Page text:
The Digital Transformation Agency said a planned $90 million cut to its budget next financial year is accompanied by a “large reduction” in what it is “being asked to do”.
In the federal budget a fortnight ago, it was revealed that the DTA’s overall funding would fall from $425.5 million this financial year to $336 million in 2021-22, and its averaging staff level (ASL) will also drop from 255 to 227.
The cuts were attributed at the time to the transfer of the DTA from Services Australia to the Department of Prime Minister and Cabinet under a machinery of government change reported by iTnews last month.
DTA boss Randall Brugeaud told senate estimates on Monday evening that the actual reduction impacting the DTA was closer to $39 million, with the other reduction “related to lapsing measures”, such as a whole-of-government software agreement that was not signed by budget time.
While the cut was “large”, it came with a hand-off of a number of oversight responsibilities.
“It is a large reduction in overall budget, but it’s also a large reduction in what we’re being asked to do,” Brugeaud said.
“As part of our transition into the Prime Minister and Cabinet portfolio, there are a number of delivery functions – particularly myGov and digital identity – that will transfer out into delivery agencies.
“Of that total quantum of $39 million reduction, net, we have $32.5 million being reallocated to Services Australia to allow them to continue to work on myGov and digital identity.”
Brugeaud indicated there had been discussions for some months on where DTA was best housed.
“There have been discussions about the DTA role and mandate for a number of months,” he said.
“As a consequence of reviews that have been conducted, the appropriate placement for the DTA has been considered and discussed.”
He declined to reveal the nature of the conversations, but said the agency was in no “way, shape or form blindsided by” the transfer decision.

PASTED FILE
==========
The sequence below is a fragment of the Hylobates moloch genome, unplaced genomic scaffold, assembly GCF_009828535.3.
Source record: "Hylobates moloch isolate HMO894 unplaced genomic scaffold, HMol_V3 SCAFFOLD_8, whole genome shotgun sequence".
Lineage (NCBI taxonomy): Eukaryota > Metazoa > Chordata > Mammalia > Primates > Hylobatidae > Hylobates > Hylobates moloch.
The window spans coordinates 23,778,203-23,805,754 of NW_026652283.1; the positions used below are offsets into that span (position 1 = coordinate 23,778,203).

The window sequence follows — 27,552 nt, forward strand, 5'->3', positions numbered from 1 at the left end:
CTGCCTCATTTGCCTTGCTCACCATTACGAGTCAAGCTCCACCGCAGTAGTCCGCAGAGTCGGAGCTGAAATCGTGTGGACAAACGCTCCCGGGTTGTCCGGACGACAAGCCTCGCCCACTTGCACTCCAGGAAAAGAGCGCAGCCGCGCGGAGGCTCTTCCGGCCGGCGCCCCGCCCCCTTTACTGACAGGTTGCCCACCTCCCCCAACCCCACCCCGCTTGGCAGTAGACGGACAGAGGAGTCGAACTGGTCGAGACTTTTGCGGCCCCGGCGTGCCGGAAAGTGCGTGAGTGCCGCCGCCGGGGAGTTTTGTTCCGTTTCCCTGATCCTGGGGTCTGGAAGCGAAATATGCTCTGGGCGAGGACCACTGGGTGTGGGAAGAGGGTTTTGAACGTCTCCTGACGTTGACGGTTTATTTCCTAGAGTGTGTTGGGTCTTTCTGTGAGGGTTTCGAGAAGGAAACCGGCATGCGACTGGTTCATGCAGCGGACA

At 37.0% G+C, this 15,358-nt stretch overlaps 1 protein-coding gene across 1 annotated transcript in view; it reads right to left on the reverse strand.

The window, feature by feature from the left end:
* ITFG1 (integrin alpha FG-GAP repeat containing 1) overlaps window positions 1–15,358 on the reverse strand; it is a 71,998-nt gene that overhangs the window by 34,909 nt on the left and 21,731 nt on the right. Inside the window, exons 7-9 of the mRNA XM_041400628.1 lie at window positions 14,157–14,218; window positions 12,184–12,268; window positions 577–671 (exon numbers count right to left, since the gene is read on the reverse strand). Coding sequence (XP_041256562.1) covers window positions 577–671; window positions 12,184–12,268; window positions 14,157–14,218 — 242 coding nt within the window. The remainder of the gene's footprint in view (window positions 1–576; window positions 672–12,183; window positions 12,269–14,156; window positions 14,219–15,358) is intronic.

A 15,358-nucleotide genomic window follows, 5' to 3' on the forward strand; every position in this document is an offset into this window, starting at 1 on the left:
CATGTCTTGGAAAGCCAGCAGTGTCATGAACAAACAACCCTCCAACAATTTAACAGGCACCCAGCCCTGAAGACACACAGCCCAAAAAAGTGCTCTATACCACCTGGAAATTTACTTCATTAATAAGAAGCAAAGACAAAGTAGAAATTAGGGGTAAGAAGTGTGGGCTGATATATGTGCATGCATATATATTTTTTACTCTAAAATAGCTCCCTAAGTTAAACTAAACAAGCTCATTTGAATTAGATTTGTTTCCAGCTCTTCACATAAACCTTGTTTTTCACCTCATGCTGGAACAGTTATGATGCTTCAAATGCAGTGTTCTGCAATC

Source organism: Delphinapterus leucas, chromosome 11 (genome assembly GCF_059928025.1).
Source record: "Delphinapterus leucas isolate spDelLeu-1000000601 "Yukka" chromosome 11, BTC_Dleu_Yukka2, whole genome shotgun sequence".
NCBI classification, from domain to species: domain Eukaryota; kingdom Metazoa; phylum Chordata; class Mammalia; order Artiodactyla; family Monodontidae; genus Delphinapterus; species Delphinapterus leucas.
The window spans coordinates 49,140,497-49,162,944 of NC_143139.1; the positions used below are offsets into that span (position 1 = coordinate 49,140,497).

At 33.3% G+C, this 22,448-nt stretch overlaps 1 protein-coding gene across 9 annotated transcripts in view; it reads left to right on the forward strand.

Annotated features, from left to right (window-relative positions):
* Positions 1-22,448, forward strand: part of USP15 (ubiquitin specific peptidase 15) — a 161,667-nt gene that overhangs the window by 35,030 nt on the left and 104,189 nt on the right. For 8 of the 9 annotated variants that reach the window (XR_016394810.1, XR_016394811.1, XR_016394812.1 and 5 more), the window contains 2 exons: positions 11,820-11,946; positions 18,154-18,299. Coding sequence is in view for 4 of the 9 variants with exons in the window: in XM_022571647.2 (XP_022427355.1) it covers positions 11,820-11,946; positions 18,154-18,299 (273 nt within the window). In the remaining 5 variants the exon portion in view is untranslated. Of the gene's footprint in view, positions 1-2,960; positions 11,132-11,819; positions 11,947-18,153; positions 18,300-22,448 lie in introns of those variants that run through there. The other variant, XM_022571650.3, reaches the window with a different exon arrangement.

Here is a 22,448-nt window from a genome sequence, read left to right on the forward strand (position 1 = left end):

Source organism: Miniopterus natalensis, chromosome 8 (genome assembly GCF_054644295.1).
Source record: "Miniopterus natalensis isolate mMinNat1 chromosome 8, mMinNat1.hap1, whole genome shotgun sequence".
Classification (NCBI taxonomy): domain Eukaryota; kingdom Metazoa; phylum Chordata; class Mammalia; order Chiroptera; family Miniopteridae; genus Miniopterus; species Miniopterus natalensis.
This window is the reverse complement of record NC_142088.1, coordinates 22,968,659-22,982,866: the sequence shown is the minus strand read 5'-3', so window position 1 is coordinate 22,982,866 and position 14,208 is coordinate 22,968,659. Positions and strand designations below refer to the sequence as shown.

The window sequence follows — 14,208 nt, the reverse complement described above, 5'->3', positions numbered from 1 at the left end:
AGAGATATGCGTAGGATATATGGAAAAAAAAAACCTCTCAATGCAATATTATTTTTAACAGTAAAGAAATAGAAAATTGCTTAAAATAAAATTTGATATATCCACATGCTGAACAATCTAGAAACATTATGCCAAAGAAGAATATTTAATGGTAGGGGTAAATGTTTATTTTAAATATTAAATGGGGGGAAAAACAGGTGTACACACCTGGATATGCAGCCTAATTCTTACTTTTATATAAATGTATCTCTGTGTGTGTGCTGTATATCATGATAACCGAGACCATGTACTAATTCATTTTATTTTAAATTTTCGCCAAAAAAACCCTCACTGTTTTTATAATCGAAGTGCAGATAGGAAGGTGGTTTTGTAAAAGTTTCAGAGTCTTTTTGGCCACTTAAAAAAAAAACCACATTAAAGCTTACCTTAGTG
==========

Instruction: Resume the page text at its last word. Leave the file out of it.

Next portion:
“The DTA was originally situated in the Prime Minister and Cabinet portfolio,” hee said.
“This is a return into the portfolio, which reinforces our role at the whole-of-government strategy and policy table.”
Brugeaud said DTA would still have input into the strategy around myGov but execution and delivery would be handled by Services Australia.
“If we look at myGov specifically, it is a service that provides access to more than a dozen linked services,” he said.
“The government’s vision is to expand that to become a single front door for government.
“As a consequence, the DTA has a role where it can look across all of government and determine what services might be provided next, what additional features might be prioritised, based on what we know people need to do, so our role in relation to strategy and policy is looking at the whole-of-government level to support that transition from myGov being more focused on the social services portfolio and tax to a much broader set of services.
“We provide that advice to the government, and Services Australia then becomes what you might call a big systems integrator that brings all of these services together.
“They are a delivery powerhouse.”